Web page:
“Margolin appears to be referring to two orders from the Ninth Circuit, one of which denied a request by Bamdad for a certificate of probable cause and one of which denied a motion for reconsideration. These orders, however, relate to Bamdad’s direct appeal. They have nothing to do with Bamdad’s habeas petitions.”
Margolin has pointed out that Bamdad’s past petitions for a writ of habeas corpus have failed, Segal noted, acknowledging that “[i]t may be, as Margolin suggests, that the prospects for habeas relief are dim.” But, he said, that does not mean they are nonexistent, and §340.6 remains an impediment to dismissal with prejudice.
Judge White’s Rulings
Los Angeles Superior Court Judge Elizabeth Allen White, in sustaining a demurrer without leave to amend, said that Bamdad had not averred that “he obtained a postconviction exoneration within the statute of limitations period,” thus failing to plead “an essential element of a legal malpractice cause of action resulting in a conviction.” She held that his other causes of action were time-barred.
“What, then, of Bamdad’s other causes of action?” Segal asked.
Bamdad also sued for fraud, breach of contract, and breach of fiduciary duty. But the plaintiff failed to show, Segal said, how these causes of action are impacted by §340.6.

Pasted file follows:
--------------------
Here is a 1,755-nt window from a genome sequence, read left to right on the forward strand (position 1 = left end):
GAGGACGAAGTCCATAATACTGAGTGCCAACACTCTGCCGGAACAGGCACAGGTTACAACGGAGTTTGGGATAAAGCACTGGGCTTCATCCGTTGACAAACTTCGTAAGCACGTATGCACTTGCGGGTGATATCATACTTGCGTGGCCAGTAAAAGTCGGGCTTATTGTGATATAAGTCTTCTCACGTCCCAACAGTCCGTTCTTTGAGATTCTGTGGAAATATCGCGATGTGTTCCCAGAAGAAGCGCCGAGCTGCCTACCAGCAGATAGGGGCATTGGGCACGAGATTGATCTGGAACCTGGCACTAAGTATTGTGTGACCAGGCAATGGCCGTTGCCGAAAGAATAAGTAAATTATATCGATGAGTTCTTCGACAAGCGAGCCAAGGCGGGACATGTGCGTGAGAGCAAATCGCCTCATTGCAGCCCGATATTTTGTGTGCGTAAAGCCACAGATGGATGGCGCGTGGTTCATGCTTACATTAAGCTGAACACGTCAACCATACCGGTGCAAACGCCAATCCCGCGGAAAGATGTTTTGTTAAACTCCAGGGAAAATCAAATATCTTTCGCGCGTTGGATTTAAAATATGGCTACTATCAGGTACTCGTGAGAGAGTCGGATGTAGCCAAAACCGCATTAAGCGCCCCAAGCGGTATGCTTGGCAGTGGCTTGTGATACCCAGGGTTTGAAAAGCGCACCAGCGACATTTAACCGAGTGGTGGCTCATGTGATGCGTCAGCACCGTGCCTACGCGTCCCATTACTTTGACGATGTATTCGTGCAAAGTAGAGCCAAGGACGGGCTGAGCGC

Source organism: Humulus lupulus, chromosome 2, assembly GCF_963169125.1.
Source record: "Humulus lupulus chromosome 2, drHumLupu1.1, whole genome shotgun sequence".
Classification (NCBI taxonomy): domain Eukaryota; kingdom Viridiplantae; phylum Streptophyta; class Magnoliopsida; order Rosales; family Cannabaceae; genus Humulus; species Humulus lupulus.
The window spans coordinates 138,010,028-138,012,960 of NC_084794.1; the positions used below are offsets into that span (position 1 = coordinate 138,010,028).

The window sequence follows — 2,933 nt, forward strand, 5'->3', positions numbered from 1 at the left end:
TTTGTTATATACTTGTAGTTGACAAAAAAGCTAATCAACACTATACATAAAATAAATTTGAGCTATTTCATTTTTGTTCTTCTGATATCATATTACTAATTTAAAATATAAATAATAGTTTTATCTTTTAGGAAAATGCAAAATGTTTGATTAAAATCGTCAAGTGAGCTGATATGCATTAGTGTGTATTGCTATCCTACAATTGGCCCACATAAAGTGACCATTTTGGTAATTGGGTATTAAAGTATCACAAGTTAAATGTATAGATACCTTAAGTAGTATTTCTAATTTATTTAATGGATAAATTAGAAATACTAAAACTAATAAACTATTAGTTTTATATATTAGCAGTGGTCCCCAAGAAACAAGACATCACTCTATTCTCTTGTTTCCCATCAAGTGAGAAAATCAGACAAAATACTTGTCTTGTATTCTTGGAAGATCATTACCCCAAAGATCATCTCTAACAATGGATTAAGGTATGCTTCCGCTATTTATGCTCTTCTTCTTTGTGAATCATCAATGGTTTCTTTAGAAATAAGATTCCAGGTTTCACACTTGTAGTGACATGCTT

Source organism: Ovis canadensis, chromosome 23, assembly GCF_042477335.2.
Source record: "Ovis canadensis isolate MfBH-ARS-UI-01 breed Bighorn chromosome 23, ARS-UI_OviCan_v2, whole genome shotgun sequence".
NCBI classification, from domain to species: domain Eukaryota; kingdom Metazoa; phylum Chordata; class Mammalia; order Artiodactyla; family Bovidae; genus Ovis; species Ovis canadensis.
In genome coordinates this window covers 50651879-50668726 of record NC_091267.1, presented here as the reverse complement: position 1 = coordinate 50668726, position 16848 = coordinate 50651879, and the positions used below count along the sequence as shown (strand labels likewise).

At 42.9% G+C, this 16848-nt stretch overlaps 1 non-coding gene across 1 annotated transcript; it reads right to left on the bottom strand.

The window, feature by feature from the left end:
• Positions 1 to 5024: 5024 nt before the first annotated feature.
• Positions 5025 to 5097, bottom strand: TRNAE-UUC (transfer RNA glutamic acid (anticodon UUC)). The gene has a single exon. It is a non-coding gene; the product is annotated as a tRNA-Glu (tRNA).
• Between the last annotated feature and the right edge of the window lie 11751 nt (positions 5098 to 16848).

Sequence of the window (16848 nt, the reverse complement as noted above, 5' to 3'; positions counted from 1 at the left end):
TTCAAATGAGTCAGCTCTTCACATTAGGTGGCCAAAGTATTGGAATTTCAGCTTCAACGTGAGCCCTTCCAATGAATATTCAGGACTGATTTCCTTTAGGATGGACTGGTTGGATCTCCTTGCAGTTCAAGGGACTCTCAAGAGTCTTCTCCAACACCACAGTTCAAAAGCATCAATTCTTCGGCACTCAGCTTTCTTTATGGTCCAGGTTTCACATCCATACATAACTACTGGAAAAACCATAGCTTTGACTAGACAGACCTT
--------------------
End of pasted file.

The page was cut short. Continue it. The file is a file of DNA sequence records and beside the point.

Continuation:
The remand order is an uncommon one, directing that demurrers be sustained without leave to amend but that the action be dismissed without prejudice. The dispositional paragraph reads:
“The judgment is reversed. The trial court is directed to vacate its order sustaining the demurrer without leave to amend and dismissing the action with prejudice, and to enter a new order sustaining the demurrer without leave to amend and dismissing Bamdad’s cause of action for legal malpractice without prejudice and dismissing his other causes of action with prejudice. Similarly, the trial court is directed to enter a new judgment dismissing Bamdad’s legal malpractice cause of action without prejudice and dismissing his other causes of action with prejudice. Bamdad is to recover his costs on appeal.”
The case is Bamdad v. Margolin, B268444.
Bamdad acted in pro per. James W. McCord and Howard Smith of Berman, Berman, Berman, Schneider & Lowary represented Margolin.
U.S. District Court Judge George Wu of the Central District of California sentenced Bambad to 25 years in prison and a $1 million fine.
A Nov. 23, 2011 Ninth Circuit memorandum opinion affirming the conviction and sentence declares:
“Viewed in the light most favorable to the prosecution, the evidence—including oxycodone prescriptions signed by Bamdad, undercover tapes, expert and percipient witness testimony, and documents seized in a search of Bamdad’s medical office—supports the conclusion that Bamdad prescribed oxycodone outside the usual course of professional practice and without a legitimate medical purpose.”
The U.S. Supreme Court denied certiorari.
Bambad, who practiced medicine in the San Fernando Valley, had his medical license yanked on June 26, 2009.